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Monday, April 18, 2016

How Reliable Is SF’s Earthquake Emergency Water Supply? (Spoiler: Not Very)

Posted By on Mon, Apr 18, 2016 at 11:41 AM

click to enlarge The fireboat Phoenix, which helped put out the flames in the Marina in 1989 after the water supply failed. - WIKIPEDIA
  • Wikipedia
  • The fireboat Phoenix, which helped put out the flames in the Marina in 1989 after the water supply failed.

Today marks the 110th anniversary of the 1906 earthquake and fire, which means it’s a good time to take stock of the things that could save San Francisco when another major temblor strikes the region.

One of those things is water for the Fire Department to put out infernos. In 1906, the 7.8-magnitude quake did some serious damage on its own, but the fires it created wreaked the worst havoc. To ensure that high-pressure water would be available after another temblor, San Francisco built what remains the only backup water system in any U.S. city.

However, much of the 1913 system’s infrastructure is weak and outdated. After the Loma Prieta quake in 1989, the auxiliary water supply system failed in the Marina District. According to an October story in the Chronicle, published 26 years after that dire warning, less than 50 percent of the system would be reliable after another earthquake.

So the city put bonds before voters in 2010 and 2014, both of which passed, to generate $159 million for upgrades.

The good news is tons of work is ongoing and the system is looking stronger and stronger. If you want to get into the nitty-gritty of it, the San Francisco Public Utilities Commission is your go-to government source. The agency took over the water system from the Fire Department in 2011 after the first bond passed the year before.

But will it be strong enough? After the bond funds are exhausted, the backup water supply is expected to be 85 percent reliable, according to the Chronicle. You don’t need to be a math genius to know that 85 is not as good as 100, even if it’s better than 47. And there are other looming questions and concerns that have popped up since bond-funded upgrade work started. Namely, how the new system will function in an emergency.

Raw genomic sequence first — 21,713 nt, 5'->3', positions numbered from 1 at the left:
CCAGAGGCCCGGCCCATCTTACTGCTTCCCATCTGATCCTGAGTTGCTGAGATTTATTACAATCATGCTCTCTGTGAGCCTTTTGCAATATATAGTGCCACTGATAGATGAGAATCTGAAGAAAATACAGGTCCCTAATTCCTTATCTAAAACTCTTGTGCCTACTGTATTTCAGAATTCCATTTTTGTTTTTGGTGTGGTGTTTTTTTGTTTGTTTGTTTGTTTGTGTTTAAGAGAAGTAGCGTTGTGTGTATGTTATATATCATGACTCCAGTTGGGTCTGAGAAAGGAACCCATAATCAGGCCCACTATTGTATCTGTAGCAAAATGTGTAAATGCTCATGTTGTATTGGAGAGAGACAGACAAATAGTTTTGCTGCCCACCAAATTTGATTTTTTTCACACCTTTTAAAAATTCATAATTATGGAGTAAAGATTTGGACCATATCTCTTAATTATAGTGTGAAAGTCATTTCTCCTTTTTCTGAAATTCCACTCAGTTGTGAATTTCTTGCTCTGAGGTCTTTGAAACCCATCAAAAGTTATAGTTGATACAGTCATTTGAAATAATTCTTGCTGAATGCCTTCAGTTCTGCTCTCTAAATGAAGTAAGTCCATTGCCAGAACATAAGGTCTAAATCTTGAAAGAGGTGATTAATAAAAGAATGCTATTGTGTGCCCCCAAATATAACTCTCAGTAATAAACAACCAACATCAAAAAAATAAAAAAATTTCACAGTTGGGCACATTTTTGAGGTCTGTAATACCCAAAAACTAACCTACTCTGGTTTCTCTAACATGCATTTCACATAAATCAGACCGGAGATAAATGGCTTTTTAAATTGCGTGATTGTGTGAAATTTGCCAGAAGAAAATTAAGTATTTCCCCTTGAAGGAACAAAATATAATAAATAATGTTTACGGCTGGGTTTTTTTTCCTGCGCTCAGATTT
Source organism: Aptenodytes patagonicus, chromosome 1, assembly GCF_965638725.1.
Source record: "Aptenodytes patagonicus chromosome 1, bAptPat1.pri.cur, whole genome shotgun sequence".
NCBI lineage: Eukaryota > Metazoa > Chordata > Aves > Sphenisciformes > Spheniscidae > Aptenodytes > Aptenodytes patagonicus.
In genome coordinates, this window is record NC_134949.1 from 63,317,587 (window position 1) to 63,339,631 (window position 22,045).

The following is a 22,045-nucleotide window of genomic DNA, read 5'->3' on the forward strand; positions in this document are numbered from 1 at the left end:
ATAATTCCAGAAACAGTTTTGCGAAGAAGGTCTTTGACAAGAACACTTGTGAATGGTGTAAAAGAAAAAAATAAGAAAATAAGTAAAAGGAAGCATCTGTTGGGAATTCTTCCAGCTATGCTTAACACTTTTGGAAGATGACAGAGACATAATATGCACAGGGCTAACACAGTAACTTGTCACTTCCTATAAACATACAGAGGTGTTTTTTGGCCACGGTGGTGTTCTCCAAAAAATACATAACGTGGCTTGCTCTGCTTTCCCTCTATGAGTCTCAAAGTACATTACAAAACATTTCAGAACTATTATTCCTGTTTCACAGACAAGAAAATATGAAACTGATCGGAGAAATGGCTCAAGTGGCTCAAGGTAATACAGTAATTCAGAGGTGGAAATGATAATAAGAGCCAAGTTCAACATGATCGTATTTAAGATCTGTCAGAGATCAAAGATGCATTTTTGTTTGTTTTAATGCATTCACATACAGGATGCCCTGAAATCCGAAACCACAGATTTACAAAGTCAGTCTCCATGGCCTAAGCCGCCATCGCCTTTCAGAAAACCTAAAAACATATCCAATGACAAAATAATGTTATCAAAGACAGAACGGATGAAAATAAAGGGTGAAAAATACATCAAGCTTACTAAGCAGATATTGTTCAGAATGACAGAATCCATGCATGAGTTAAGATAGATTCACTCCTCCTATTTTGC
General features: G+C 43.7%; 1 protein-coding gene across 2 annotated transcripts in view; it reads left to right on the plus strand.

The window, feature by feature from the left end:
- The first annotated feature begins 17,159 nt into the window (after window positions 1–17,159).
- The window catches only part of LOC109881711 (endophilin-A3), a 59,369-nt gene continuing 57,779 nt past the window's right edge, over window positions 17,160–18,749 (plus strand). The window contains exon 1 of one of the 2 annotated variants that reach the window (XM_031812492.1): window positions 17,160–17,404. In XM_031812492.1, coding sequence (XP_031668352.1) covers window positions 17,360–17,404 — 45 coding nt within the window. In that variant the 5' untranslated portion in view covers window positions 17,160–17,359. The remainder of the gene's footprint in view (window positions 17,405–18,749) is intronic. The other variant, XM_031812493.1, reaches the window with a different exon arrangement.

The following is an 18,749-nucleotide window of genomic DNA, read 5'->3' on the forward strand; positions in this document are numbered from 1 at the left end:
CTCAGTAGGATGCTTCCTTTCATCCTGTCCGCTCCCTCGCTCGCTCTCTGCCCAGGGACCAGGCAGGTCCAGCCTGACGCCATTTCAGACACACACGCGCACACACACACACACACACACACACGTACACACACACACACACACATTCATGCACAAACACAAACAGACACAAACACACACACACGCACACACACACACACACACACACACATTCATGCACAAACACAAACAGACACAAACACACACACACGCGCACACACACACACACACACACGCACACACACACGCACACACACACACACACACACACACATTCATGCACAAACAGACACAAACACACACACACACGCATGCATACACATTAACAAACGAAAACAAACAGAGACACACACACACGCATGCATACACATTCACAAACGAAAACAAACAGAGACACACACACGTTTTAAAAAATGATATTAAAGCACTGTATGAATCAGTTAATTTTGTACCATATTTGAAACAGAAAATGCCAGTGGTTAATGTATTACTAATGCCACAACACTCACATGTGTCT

This came to the fore in early April when Supervisor Aaron Peskin urged the SFPUC to stop selling off surplus parts, such as pipes and hydrants, that it deemed unnecessary after altering plans to expand the auxiliary water system to parts of the city not currently covered. Surface-level hoses will instead bring water to those areas.

Peskin, however, was not convinced and urged the SFPUC to stop auctioning off the parts — sometimes for far less than their face value — until the integrity of the new system can be tested.

The SFPUC believes it’s on the right track and everything will go as planned, which is to say the future is impossible to predict.

Perhaps it’s smart to be extra cautious with something as important as your emergency water system. Case in point: the Fire Department’s emergency water supply at San Francisco International Airport. As the Examiner reported today, the automatic fire suppression system at SFO’s largest hangar failed in December and will cost more than $4 million to repair.
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Max DeNike


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